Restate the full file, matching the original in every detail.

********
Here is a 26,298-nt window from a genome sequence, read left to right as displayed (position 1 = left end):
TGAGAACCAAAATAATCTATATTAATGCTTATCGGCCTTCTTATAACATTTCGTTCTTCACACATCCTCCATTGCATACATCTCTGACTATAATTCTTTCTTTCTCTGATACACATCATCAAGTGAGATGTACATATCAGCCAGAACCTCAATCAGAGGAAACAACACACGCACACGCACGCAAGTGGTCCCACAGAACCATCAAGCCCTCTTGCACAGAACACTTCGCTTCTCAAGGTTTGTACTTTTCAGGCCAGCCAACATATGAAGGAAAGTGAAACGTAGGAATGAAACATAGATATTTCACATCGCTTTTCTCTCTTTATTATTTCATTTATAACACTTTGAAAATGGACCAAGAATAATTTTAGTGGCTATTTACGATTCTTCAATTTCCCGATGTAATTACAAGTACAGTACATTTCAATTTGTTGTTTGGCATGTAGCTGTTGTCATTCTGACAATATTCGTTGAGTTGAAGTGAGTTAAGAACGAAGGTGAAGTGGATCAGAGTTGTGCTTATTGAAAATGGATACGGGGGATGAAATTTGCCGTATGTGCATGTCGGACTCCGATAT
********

Here is a 26,298-nt window from a genome sequence, read left to right as displayed (position 1 = left end):
TGAGAACCAAAATAATCTATATTAATGCTTATCGGCCTTCTTATAACATTTCGTTCTTCACACATCCTCCATTGCATACATCTCTGACTATAATTCTTTCTTTCTCTGATACACATCATCAAGTGAGATGTACATATCAGCCAGAACCTCAATCAGAGGAAACAACACACGCACACGCACGCAAGTGGTCCCACAGAACCATCAAGCCCTCTTGCACAGAACACTTCGCTTCTCAAGGTTTGTACTTTTCAGGCCAGCCAACATATGAAGGAAAGTGAAACGTAGGAATGAAACATAGATATTTCACATCGCTTTTCTCTCTTTATTATTTCATTTATAACACTTTGAAAATGGACCAAGAATAATTTTAGTGGCTATTTACGATTCTTCAATTTCCCGATGTAATTACAAGTACAGTACATTTCAATTTGTTGTTTGGCATGTAGCTGTTGTCATTCTGACAATATTCGTTGAGTTGAAGTGAGTTAAGAACGAAGGTGAAGTGGATCAGAGTTGTGCTTATTGAAAATGGATACGGGGGATGAAATTTGCCGTATGTGCATGTCGGACTCCGATAT